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Pakistan and Iran trade strikes

Iranian Foreign Minister Hossein Amir-Abdollahian attends the 54th annual meeting of the World Economic Forum, in Davos, Switzerland, January 17, 2024.

Iranian Foreign Minister Hossein Amir-Abdollahian attends the 54th annual meeting of the World Economic Forum, in Davos, Switzerland, January 17, 2024.

REUTERS/Denis Balibouse

After Iran this week took the audacious step of striking a Sunni militant group in western Pakistan, its nuclear-armed neighbor, Islamabad expelled Tehran’s top diplomat and launched strikes of its own within Iranian territory.


Pakistan on Thursday said its strikes, which involved rockets and drones, targeted separatist Baloch militants.

“A number of terrorists were killed during the intelligence-based operation," Pakistan's foreign ministry said, adding, "The sole objective of today's act was in pursuit of Pakistan's own security and national interest, which is paramount and cannot be compromised."

But what got us here? Why did Tehran, which tends to prefer clandestine operations or using proxies, take such a risky step in the first place?

The message is in the missiles. Iran’s had a busy week. Its strikes in Pakistan targeted Jaish al-Adl, a militant group that has conducted deadly attacks in Iran, Iran’s Foreign Minister Hossein Amir-Abdollahian (pictured above) said Wednesday in Davos. Within 24 hours of that operation, Iran also launched missiles at targets in Iraq and Syria. Tehran said the strikes in Iraq hit Israeli intelligence assets, while those in Syria targeted the Islamic State group. So they were in response to different issues – security threats posed by jihadist groups and tensions with Israel amid the war in Gaza. But Iran openly claiming credit tells us a lot about Tehran’s motivations.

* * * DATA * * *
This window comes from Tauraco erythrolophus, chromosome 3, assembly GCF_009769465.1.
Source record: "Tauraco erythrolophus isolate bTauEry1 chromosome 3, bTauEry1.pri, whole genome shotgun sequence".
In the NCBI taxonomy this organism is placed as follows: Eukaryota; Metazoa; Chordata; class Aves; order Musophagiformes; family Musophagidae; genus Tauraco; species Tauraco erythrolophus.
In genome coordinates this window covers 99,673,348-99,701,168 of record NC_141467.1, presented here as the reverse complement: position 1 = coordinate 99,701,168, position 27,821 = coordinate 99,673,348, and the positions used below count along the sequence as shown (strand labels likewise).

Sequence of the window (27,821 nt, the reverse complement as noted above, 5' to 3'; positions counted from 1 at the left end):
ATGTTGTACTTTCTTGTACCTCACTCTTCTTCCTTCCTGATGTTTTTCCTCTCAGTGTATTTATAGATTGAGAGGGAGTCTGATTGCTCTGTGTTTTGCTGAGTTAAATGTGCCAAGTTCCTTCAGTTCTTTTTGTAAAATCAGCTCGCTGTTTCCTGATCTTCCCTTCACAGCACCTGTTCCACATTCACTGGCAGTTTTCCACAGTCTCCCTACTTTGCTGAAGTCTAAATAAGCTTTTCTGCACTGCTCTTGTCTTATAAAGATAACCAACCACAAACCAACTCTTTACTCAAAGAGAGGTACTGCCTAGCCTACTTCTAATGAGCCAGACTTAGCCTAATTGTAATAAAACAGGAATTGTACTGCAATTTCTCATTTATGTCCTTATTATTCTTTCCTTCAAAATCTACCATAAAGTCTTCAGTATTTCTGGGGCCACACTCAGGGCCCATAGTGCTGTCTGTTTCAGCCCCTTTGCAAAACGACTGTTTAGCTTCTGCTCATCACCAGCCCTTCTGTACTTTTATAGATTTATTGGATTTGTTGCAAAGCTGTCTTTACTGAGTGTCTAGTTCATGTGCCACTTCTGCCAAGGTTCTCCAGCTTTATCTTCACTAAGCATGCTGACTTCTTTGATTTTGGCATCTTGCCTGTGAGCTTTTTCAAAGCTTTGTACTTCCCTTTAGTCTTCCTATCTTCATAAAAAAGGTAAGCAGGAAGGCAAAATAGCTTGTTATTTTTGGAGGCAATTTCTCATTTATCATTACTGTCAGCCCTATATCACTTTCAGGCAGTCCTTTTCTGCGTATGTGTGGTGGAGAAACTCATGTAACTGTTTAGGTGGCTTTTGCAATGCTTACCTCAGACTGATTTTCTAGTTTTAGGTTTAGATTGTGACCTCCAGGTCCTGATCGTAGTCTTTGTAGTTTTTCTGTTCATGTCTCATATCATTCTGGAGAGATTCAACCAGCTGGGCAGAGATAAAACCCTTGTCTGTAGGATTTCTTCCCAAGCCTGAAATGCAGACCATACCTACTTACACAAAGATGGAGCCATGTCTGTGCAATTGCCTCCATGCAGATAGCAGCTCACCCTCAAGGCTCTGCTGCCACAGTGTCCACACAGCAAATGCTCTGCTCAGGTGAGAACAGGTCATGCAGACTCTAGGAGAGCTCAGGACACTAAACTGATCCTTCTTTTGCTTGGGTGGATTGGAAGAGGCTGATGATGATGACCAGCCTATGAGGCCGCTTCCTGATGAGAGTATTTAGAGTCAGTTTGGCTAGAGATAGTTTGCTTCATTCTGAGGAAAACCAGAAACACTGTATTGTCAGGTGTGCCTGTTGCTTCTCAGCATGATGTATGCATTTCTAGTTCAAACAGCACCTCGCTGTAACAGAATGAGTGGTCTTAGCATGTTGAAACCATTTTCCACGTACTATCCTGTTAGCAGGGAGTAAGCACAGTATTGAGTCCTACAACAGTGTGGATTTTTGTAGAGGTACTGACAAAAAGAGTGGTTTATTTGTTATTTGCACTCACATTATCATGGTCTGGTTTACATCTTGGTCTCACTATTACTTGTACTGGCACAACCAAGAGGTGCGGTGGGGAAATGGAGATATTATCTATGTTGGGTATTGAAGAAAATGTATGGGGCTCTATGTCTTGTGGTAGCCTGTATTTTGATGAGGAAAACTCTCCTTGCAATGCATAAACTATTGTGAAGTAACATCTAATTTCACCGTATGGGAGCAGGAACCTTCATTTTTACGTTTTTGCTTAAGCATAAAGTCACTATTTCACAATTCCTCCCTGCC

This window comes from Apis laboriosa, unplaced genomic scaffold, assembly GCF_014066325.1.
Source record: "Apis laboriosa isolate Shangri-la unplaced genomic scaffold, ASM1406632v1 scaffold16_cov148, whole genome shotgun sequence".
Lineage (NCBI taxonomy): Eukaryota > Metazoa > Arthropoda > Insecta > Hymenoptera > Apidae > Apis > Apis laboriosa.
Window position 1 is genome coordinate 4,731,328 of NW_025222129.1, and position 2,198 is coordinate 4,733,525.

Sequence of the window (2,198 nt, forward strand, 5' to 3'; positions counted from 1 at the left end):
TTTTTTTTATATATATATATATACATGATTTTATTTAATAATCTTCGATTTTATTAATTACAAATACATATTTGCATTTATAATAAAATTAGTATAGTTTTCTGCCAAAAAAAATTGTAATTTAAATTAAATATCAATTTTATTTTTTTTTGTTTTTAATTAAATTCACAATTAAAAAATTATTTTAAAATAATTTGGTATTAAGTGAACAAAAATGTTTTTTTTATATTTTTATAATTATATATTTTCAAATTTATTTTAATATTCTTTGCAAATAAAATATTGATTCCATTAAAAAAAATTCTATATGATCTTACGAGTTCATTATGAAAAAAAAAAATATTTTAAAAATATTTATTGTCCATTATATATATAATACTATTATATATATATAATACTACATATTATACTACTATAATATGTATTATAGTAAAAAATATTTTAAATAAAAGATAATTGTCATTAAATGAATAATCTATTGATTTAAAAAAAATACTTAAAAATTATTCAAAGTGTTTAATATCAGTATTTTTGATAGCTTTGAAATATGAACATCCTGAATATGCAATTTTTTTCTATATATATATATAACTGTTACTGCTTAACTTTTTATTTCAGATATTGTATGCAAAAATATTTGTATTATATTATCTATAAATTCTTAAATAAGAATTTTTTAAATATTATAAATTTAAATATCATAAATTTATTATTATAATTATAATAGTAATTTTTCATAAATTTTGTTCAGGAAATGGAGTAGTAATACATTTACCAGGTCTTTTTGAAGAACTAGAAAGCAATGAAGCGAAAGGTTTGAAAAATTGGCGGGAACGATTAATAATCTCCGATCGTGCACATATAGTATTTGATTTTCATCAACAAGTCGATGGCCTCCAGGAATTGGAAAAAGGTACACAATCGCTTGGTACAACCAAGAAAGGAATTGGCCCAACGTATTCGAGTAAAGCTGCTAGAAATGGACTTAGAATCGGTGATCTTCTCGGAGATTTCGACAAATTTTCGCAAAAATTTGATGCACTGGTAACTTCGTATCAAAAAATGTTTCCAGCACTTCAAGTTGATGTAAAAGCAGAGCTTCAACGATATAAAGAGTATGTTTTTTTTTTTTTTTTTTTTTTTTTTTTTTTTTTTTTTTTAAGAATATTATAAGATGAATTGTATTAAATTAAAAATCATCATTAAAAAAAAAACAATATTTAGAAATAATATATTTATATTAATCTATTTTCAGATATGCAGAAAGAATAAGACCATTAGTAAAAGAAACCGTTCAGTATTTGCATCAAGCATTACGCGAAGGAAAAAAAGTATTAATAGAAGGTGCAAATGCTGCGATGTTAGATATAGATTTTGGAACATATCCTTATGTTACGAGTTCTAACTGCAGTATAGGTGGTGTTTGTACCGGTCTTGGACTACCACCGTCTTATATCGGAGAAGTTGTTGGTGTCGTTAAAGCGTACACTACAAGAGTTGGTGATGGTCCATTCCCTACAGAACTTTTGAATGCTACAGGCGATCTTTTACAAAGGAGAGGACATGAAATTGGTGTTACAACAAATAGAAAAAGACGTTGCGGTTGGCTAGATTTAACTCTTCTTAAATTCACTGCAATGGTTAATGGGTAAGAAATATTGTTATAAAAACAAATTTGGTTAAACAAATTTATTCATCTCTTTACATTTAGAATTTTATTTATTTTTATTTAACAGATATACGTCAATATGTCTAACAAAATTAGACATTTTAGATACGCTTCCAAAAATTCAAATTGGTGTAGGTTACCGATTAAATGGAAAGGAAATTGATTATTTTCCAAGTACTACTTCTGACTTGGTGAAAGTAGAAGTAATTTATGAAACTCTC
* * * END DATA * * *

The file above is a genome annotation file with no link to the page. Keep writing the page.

“Iran wanted to send a lot of messages with a lot of missiles to a lot of actors in order to address a lot of issues all at once,” says Gregory Brew, an Iran expert at Eurasia Group, emphasizing the domestic pressure in Iran to take action for the deadly Kerman bombings by the Islamic State group earlier this month.

What happens next? After Thursday’s retaliatory strikes, Pakistan said it “fully respects” Iran’s territorial integrity and sovereignty, which could be a sign it has no desire to see the situation escalate further. Tehran has condemned Islamabad over the move, but it has a lot going on at the moment and would have little to gain from pursuing a conflict with Pakistan.

That said, a senior Pakistani security official told Reuters the military was on "extremely" high alert and signaled it was prepared to respond forcefully to any “misadventure” from Iran. Pakistan's foreign ministry also said caretaker Prime Minister Anwaar-ul-haq was heading home from Davos early.

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